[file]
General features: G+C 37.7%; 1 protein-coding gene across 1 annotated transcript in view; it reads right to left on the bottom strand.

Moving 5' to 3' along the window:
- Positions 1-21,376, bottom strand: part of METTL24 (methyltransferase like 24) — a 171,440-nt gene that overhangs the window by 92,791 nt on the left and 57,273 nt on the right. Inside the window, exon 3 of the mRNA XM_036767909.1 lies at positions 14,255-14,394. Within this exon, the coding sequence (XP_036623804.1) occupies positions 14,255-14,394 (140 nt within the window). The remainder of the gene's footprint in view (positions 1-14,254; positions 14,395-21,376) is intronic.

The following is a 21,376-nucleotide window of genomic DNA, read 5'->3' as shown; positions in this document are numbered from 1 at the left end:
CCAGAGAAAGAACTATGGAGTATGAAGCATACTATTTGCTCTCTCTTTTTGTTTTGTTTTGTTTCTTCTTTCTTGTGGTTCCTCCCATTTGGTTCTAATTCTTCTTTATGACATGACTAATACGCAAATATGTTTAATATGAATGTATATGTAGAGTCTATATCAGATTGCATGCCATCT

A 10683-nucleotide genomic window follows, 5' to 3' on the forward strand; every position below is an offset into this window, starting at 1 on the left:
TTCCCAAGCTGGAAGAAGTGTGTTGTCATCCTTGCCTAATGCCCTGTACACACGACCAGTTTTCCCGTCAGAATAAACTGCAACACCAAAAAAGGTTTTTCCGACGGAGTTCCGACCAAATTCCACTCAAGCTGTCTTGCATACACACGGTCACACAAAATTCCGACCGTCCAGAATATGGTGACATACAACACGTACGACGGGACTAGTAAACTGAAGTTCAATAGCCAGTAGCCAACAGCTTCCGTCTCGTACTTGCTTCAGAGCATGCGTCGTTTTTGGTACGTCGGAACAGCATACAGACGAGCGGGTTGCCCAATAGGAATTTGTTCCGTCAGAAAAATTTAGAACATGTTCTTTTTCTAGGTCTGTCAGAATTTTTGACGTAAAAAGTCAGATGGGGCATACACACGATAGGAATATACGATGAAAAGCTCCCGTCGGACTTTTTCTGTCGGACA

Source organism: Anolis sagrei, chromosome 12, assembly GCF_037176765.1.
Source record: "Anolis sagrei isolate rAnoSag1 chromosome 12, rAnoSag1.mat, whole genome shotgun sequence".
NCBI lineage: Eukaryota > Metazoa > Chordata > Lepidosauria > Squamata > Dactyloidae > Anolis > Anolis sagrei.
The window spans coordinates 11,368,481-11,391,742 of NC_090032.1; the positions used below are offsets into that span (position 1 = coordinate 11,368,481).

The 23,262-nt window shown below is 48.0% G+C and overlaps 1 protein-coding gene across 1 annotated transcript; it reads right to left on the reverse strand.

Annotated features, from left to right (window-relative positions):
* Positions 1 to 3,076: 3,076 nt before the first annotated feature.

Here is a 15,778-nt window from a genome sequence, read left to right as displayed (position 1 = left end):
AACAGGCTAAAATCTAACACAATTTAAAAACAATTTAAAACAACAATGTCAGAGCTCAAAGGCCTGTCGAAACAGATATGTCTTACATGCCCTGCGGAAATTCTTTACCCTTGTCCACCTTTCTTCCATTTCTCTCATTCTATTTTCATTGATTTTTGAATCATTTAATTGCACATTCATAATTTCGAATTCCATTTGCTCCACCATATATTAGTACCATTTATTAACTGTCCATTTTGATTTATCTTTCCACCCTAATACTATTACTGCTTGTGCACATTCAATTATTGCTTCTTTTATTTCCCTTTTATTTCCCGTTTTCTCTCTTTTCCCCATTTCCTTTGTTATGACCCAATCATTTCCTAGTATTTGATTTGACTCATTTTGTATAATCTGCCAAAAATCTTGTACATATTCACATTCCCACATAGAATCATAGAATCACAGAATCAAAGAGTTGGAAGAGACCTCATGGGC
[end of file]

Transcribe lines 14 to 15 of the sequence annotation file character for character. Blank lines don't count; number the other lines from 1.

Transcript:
* Positions 1 to 3,076: 3,076 nt before the first annotated feature.

Here is a 15,778-nt window from a genome sequence, read left to right as displayed (position 1 = left end):